The Fascinating Archeological Site of San Gervasio

Central America - Editor - 24 February 2012

The Fascinating Archeological Site of San Gervasio

The archeological site of San Gervasio, located on Cozumel Island off the coast of Mexico, was at one time the center of worship to the Mayan goddess of midwifery, medicine, fertility and weaving, referred to as Ix Chel, meaning "She of the Rainbows". The site was dedicated to rituals and offerings in honor of Ix Chel and does not appear to have been a permanent settlement. Worshippers would travel to San Gervasio at certain times of the year to make their offerings, and there are indications that there were at one time wood and straw huts in the vicinity of the main structures, most likely to house pilgrims.

By the time the site was discovered by Spanish explorers in the 16th century, it had been abandoned and was already showing signs of neglect. Theories put forward as to the reason for this abandonment include the possibility that the diseases brought into the area by foreign explorers took their toll on the Mayan population who once used this revered spot, or that the introduction of Christianity in the area led followers to abandon what were considered to be pagan practices.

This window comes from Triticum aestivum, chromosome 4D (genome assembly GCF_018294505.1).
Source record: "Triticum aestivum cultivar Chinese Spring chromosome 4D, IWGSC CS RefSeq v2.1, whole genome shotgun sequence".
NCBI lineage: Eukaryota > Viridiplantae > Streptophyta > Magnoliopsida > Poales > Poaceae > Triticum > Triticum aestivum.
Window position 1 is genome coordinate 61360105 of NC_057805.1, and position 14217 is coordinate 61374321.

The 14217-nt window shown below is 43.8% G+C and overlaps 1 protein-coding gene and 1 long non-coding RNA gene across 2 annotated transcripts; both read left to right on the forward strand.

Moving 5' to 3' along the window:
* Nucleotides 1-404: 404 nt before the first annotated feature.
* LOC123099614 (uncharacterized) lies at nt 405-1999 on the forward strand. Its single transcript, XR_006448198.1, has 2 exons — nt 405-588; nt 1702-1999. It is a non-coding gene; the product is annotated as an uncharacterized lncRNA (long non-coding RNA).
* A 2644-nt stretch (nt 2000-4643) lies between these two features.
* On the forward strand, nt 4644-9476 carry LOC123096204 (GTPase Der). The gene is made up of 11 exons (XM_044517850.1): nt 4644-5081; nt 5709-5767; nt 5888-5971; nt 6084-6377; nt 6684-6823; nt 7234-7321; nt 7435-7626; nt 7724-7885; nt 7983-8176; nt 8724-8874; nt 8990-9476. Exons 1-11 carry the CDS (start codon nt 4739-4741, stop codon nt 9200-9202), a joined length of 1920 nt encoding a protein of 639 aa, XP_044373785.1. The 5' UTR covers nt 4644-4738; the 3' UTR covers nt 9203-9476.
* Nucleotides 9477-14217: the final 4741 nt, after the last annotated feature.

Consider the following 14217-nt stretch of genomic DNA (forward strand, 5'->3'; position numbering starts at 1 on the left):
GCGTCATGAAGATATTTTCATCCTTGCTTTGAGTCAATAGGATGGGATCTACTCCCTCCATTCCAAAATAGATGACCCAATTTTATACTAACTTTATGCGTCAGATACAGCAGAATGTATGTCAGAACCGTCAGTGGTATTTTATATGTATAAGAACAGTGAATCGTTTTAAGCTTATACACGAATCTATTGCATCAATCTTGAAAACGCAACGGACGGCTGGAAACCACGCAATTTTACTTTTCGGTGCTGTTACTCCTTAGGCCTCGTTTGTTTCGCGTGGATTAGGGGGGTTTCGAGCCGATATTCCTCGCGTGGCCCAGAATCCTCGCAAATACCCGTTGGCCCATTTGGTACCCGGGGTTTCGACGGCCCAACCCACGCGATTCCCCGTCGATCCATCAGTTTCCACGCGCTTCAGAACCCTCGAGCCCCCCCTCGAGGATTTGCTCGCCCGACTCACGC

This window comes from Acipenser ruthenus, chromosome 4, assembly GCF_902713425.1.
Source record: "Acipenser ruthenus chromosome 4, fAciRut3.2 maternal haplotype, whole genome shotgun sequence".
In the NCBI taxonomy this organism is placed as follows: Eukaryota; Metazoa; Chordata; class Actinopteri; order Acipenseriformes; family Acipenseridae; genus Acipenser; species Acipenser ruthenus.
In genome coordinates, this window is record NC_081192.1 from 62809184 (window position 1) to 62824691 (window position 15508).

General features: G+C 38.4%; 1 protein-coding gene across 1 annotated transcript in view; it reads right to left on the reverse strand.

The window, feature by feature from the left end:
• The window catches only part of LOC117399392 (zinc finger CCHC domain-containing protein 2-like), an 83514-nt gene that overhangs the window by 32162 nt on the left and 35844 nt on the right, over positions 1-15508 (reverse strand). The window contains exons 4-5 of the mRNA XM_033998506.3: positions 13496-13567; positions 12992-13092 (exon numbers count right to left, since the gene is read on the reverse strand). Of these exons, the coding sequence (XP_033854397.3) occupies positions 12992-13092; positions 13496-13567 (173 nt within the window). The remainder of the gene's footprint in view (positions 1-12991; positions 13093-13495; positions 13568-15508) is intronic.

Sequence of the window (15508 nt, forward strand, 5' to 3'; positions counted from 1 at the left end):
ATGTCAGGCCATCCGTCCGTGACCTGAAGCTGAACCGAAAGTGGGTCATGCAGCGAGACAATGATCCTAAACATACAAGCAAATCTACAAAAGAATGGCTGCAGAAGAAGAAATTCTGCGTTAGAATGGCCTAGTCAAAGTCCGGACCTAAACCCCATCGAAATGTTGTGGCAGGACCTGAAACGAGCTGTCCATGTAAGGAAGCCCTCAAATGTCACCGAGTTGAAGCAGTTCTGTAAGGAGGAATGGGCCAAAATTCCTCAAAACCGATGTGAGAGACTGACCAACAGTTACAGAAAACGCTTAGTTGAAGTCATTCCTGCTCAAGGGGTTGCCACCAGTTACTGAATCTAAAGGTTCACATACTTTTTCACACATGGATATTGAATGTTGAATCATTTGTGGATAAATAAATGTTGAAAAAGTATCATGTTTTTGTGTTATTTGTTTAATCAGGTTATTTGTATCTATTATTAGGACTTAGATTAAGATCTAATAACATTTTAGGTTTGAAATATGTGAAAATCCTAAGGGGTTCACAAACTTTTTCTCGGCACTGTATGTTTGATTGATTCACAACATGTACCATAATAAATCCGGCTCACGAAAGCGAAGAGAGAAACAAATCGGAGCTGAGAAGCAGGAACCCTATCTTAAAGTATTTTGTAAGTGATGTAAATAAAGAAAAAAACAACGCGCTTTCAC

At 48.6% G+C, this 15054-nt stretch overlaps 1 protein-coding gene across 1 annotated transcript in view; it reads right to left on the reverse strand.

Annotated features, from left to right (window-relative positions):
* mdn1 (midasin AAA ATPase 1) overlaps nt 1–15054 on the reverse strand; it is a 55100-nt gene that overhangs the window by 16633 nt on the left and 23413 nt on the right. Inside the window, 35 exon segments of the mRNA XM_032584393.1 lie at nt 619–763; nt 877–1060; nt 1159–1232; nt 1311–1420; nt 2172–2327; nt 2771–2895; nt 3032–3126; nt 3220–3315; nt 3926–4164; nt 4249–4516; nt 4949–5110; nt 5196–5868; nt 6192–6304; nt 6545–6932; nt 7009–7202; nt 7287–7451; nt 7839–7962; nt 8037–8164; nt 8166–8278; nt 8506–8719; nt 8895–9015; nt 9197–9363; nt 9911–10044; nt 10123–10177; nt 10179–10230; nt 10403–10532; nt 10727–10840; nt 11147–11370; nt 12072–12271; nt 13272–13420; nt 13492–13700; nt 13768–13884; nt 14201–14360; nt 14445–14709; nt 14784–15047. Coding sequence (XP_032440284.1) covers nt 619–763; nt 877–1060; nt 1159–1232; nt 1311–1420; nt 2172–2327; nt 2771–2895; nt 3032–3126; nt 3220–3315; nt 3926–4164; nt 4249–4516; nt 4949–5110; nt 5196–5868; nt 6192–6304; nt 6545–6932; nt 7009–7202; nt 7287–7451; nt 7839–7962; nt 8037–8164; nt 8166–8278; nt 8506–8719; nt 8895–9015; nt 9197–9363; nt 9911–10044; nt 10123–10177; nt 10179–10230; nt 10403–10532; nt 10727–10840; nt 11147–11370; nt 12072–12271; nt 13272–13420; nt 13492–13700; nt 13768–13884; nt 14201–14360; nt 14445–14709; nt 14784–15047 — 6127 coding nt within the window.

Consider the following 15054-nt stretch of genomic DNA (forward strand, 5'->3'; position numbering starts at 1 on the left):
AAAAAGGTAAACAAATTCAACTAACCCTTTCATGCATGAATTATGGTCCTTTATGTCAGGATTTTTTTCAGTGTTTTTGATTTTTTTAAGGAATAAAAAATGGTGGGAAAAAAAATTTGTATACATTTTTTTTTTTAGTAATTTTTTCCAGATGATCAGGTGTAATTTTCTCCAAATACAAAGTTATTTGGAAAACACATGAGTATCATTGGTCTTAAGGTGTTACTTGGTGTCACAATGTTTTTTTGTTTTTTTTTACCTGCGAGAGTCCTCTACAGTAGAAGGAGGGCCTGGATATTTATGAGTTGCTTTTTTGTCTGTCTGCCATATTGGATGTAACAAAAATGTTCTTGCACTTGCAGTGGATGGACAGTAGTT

The main Structures of San Gervasio have interior stone walls, exterior columns and roofs at less than 1.2 meters in height. The main southernmost structure is thought to have been the residence of the overlord of Cozumel. It has been named Manitas, or Little Hands, being a reference to the red-colored hand prints found on the structure’s interior walls. To the east of Manitas is Chi Chan Nah, the smallest building of the site, with a number of grave markers nearby. While researchers have not established the purpose of the structure, it is thought to be connected to ritualistic practices.

The Ka'Na'Nah structure is located on the north-western border of the site and is the largest single structure in the complex. There is some archeological evidence that suggests Ka'Na'Nah was the center of worship to Ix Chel. One of the three water wells scattered around the site is located to the west of the structure. The nearby Plaza Central consists of nine of relatively small buildings placed around a square, which likely served as a marketplace. Other structures at San Gervasio include Nohoch Nah (Big House Structure), with its colored interior walls and Murcielagos, another collection of small buildings around a small square.

The ruins of San Gervasio are dated from between 600 AD and 1650 AD, and while at that time they were no doubt a hive of activity, today they stand in ruins in this remote location on Cozumel, Mexico.

 



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